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Back in the early days of Java development, Sun Microsystems’ Green Project team created its first working demo—an interactive handheld home entertainment controller called the Star7. At the heart of the animated touch-screen user interface was a cartoon character named Duke.
The jumping, cartwheeling Duke was created by one of the team’s graphic artists, Joe Palrang. Joe went on to work on popular animated movies such as Shrek, Over the Hedge, and Flushed Away.
Duke was designed to represent a “software agent” that performed tasks for the user. Duke was the interactive host that enabled a new type of user interface that went beyond the buttons, mice, and pop-up menus of the desktop computing world.
Duke was instantly embraced. In fact, at about the same time Java was first introduced and the first Java cup logo was commissioned, Duke became the official mascot of Java technology. In 2006, Duke was officially “open sourced” under a BSD license. Developers and designers were encouraged to play around with Duke and for the first time had access to Duke’s graphical specifications through a java.net project. Efforts around Duke are now hosted as “Project Duke” at OpenJDK.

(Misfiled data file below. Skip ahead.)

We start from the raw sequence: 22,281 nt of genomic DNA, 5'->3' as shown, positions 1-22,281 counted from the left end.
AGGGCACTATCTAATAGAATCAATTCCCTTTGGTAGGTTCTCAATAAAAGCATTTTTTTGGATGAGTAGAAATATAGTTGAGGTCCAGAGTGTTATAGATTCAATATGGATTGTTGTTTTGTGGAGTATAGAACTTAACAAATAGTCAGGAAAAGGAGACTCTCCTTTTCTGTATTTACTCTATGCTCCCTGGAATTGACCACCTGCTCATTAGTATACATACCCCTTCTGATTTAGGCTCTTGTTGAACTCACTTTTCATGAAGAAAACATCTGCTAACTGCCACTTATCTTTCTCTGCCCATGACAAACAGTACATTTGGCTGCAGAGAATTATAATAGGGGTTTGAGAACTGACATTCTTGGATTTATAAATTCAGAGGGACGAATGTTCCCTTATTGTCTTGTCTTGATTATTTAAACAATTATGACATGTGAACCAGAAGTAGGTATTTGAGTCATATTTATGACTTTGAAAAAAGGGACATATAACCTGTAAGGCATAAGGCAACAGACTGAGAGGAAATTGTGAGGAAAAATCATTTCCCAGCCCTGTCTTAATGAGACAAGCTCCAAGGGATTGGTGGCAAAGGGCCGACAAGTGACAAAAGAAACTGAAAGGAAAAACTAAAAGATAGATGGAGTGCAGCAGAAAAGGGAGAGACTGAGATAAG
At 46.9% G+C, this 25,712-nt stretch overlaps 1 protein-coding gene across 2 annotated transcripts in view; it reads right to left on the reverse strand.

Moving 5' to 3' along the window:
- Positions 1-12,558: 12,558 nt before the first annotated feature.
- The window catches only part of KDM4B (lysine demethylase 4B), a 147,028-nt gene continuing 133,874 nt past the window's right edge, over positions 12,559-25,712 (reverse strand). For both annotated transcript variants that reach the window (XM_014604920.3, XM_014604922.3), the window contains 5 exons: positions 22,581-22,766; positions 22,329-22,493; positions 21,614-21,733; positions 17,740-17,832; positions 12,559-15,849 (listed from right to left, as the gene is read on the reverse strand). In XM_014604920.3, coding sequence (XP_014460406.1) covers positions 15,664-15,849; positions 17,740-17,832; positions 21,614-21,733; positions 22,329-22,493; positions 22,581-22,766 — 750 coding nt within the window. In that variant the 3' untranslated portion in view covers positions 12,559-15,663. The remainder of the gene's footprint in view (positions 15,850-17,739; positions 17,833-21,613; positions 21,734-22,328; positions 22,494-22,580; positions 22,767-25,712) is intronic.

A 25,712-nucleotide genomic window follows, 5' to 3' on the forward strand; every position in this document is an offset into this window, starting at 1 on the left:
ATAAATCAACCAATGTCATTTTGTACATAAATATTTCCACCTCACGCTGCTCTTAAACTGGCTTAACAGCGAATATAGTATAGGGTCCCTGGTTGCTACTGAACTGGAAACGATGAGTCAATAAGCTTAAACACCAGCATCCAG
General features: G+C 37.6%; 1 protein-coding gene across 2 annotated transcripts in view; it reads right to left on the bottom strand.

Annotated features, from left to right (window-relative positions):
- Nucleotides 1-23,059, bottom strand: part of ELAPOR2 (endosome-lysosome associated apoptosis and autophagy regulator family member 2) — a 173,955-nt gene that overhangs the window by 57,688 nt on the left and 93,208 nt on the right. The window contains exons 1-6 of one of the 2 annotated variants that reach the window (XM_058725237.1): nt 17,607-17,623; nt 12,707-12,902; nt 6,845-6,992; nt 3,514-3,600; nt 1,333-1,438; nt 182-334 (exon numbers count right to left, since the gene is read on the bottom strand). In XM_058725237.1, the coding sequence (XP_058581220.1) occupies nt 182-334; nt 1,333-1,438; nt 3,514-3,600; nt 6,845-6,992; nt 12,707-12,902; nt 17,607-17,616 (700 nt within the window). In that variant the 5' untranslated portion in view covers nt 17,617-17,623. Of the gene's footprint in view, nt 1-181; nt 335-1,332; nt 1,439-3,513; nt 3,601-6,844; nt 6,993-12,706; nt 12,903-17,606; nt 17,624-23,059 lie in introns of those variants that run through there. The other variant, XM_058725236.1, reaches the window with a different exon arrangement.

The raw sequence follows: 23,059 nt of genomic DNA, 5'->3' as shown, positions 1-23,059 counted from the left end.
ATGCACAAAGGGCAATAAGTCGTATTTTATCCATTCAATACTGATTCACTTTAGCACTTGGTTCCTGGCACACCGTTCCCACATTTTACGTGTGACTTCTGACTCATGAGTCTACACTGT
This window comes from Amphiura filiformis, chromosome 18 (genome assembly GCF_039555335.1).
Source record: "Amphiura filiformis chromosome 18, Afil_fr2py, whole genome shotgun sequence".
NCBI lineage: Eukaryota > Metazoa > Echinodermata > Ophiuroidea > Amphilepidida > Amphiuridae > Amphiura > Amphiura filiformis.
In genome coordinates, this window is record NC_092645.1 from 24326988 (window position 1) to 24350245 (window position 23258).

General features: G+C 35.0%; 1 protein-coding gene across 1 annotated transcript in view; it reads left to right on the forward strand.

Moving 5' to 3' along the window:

At Oracle, we celebrate Duke, too. A living, life-size Duke is a popular feature at every JavaOne developer conference. And each year, Oracle releases a new Duke personality. Last year it was Surfing Duke, who tagged along for the ride at the Java Road Trip: Code to Coast. This year it’s Future Tech Duke, moving Java forward into new technology and platform arenas.
For more information about Java, visit Oracle.com/java.